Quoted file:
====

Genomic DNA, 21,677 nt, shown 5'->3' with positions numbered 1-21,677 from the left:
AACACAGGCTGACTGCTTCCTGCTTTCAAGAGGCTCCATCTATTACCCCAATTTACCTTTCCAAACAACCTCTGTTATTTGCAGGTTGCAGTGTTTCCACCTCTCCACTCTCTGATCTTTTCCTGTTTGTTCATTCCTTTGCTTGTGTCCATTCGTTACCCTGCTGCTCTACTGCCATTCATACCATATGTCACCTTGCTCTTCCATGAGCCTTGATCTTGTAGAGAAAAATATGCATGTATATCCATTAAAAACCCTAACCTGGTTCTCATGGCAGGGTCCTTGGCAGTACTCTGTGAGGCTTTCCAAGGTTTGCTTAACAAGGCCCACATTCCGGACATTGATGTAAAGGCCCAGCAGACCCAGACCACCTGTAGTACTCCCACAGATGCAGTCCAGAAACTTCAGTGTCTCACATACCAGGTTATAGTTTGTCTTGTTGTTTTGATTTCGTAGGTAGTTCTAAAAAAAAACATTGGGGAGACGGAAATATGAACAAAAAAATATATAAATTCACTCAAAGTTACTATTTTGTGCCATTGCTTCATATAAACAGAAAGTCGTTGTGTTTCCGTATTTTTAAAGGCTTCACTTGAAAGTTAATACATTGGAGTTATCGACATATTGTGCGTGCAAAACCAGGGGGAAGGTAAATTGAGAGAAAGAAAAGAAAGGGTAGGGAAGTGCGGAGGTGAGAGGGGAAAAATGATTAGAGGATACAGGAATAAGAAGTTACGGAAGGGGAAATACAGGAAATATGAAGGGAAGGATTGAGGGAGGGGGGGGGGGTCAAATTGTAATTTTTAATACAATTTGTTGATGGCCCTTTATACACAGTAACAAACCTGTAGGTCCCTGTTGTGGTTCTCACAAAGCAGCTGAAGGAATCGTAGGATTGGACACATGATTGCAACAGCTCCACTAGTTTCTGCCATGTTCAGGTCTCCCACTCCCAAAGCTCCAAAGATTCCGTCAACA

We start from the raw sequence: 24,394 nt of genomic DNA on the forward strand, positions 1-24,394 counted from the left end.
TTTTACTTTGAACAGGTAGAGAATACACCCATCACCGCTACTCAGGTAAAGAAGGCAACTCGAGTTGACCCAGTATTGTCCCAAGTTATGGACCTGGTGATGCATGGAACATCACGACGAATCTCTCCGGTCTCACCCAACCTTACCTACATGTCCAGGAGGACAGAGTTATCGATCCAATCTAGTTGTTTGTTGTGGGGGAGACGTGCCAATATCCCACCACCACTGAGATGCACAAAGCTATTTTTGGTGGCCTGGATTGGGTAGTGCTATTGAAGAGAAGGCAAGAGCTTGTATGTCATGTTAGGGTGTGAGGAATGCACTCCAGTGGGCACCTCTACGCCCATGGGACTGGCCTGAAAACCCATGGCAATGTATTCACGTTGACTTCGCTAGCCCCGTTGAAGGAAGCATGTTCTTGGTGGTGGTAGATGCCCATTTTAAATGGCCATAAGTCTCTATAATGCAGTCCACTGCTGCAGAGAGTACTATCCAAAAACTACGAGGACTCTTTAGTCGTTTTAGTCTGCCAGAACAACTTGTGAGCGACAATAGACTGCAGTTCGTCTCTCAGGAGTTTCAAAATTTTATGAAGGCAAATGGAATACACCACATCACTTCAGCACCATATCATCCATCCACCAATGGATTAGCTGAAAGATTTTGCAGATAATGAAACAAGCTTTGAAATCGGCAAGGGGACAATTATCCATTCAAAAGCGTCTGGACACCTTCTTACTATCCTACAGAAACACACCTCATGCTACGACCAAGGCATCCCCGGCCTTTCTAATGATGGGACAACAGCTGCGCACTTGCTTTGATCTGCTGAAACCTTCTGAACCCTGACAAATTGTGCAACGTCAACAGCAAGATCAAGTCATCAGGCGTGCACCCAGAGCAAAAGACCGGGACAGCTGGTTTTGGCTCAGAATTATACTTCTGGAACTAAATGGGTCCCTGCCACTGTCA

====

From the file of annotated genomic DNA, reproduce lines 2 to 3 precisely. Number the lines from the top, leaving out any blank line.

AACACAGGCTGACTGCTTCCTGCTTTCAAGAGGCTCCATCTATTACCCCAATTTACCTTTCCAAACAACCTCTGTTATTTGCAGGTTGCAGTGTTTCCACCTCTCCACTCTCTGATCTTTTCCTGTTTGTTCATTCCTTTGCTTGTGTCCATTCGTTACCCTGCTGCTCTACTGCCATTCATACCATATGTCACCTTGCTCTTCCATGAGCCTTGATCTTGTAGAGAAAAATATGCATGTATATCCATTAAAAACCCTAACCTGGTTCTCATGGCAGGGTCCTTGGCAGTACTCTGTGAGGCTTTCCAAGGTTTGCTTAACAAGGCCCACATTCCGGACATTGATGTAAAGGCCCAGCAGACCCAGACCACCTGTAGTACTCCCACAGATGCAGTCCAGAAACTTCAGTGTCTCACATACCAGGTTATAGTTTGTCTTGTTGTTTTGATTTCGTAGGTAGTTCTAAAAAAAAACATTGGGGAGACGGAAATATGAACAAAAAAATATATAAATTCACTCAAAGTTACTATTTTGTGCCATTGCTTCATATAAACAGAAAGTCGTTGTGTTTCCGTATTTTTAAAGGCTTCACTTGAAAGTTAATACATTGGAGTTATCGACATATTGTGCGTGCAAAACCAGGGGGAAGGTAAATTGAGAGAAAGAAAAGAAAGGGTAGGGAAGTGCGGAGGTGAGAGGGGAAAAATGATTAGAGGATACAGGAATAAGAAGTTACGGAAGGGGAAATACAGGAAATATGAAGGGAAGGATTGAGGGAGGGGGGGGGGGTCAAATTGTAATTTTTAATACAATTTGTTGATGGCCCTTTATACACAGTAACAAACCTGTAGGTCCCTGTTGTGGTTCTCACAAAGCAGCTGAAGGAATCGTAGGATTGGACACATGATTGCAACAGCTCCACTAGTTTCTGCCATGTTCAGGTCTCCCACTCCCAAAGCTCCAAAGATTCCGTCAACA

We start from the raw sequence: 24,394 nt of genomic DNA on the forward strand, positions 1-24,394 counted from the left end.